The discovery of an eclosed egg of the Old World Dioxys cincta (Jurine) attached to the brood cell wall of Osmia (Osmia) cerinthidis Morawitz indicates that the female of the cleptoparasite deposited her egg before the host female closed the cell. This contrasts with previously published information concerning the North American Dioxys pomonae Cockerell, which deposited her eggs in the cells of Osmia (Acanthosmioides) nigrobarbata Cockerell after the host female had oviposited and closed the cell (J.G. Rozen, Jr., and M.S. Favreau. 1967. Journal of the New York Entomological Society 75:197–203). Such a change in the mode of cleptoparasitism within a single evolutionary lineage is an uncommon phenomenon among cleptoparasitic bees and invites biogeographic speculation on the oviposition habits of other Dioxyini.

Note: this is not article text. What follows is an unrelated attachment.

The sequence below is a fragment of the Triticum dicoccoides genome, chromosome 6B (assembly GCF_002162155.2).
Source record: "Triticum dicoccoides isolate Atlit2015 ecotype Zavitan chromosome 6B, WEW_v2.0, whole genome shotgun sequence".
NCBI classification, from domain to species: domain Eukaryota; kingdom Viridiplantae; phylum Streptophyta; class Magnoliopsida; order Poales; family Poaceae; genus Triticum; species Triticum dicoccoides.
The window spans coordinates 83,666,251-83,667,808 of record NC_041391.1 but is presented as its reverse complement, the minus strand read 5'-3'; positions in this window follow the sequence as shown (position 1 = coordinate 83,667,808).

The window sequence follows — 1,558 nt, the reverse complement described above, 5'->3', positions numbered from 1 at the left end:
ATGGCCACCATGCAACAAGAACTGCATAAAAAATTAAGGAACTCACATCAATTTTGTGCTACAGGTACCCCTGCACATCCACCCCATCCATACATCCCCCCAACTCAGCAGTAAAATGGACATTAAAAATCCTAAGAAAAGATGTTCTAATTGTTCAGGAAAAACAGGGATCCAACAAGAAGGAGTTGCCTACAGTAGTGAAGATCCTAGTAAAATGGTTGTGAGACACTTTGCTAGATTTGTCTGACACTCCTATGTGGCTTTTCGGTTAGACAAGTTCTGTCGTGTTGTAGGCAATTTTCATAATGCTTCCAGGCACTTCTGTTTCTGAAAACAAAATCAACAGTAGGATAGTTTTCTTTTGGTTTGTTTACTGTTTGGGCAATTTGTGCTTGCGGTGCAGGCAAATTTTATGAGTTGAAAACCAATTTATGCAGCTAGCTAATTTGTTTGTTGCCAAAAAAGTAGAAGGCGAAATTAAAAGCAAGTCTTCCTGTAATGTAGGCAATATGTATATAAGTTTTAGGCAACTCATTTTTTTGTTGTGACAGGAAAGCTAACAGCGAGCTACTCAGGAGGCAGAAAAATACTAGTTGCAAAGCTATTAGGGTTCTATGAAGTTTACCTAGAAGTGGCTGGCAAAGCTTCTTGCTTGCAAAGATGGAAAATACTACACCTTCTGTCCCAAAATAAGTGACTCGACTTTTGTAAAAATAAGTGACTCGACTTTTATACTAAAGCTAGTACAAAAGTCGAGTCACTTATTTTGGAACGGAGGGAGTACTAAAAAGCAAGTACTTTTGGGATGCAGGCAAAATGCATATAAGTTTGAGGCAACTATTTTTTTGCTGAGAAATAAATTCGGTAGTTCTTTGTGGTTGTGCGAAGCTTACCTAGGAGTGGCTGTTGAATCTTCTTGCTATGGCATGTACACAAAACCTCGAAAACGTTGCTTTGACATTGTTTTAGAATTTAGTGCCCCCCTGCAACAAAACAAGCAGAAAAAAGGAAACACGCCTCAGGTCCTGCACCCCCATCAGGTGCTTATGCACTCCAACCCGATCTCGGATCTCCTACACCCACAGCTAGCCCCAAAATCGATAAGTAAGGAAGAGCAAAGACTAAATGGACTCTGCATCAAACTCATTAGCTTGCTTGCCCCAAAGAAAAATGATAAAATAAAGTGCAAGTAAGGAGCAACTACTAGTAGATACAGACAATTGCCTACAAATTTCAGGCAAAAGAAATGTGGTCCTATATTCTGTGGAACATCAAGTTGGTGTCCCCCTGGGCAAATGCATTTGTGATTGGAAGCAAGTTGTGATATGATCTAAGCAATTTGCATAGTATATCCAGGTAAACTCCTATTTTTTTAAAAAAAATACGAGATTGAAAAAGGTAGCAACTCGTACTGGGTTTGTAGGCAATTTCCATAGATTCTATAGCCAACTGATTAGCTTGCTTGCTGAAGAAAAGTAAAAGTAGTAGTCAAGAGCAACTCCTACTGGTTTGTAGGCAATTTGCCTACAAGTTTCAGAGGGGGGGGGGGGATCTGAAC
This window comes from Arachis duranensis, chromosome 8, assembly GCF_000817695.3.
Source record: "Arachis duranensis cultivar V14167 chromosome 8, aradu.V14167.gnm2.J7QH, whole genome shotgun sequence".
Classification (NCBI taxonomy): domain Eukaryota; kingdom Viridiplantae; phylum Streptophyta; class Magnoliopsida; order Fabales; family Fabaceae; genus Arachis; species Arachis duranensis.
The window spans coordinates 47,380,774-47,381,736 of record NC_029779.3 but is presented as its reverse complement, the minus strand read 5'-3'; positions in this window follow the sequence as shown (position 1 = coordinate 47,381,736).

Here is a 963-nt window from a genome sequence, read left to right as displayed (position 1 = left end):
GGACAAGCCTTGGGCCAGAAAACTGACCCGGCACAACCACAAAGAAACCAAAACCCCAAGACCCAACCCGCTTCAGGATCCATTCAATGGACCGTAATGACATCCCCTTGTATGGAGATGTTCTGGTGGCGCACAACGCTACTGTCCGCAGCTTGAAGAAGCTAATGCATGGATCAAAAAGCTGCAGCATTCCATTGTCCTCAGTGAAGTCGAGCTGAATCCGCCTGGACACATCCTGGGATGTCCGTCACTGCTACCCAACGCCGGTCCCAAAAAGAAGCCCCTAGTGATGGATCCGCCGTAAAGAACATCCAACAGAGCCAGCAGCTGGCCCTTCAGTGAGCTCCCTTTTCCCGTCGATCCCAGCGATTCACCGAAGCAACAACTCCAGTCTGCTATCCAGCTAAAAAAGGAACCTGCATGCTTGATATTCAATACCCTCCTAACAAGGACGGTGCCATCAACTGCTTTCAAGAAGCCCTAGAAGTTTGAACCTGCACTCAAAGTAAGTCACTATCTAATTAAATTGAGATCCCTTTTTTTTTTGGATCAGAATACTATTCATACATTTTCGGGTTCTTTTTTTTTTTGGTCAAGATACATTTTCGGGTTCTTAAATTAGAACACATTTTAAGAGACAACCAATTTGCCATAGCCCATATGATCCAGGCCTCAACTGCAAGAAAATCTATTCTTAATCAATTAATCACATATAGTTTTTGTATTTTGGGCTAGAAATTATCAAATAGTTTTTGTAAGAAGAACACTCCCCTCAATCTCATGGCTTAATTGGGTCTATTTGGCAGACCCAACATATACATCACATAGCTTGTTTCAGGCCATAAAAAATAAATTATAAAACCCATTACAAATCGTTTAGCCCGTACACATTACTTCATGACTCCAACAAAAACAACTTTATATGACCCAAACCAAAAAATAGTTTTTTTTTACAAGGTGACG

The brood cells of Osmia cerinthidis were constructed in the vacated brood cells of Anthophora (Anthophora) fulvitarsis Brullé and A. (Melea) plagiata (Illiger).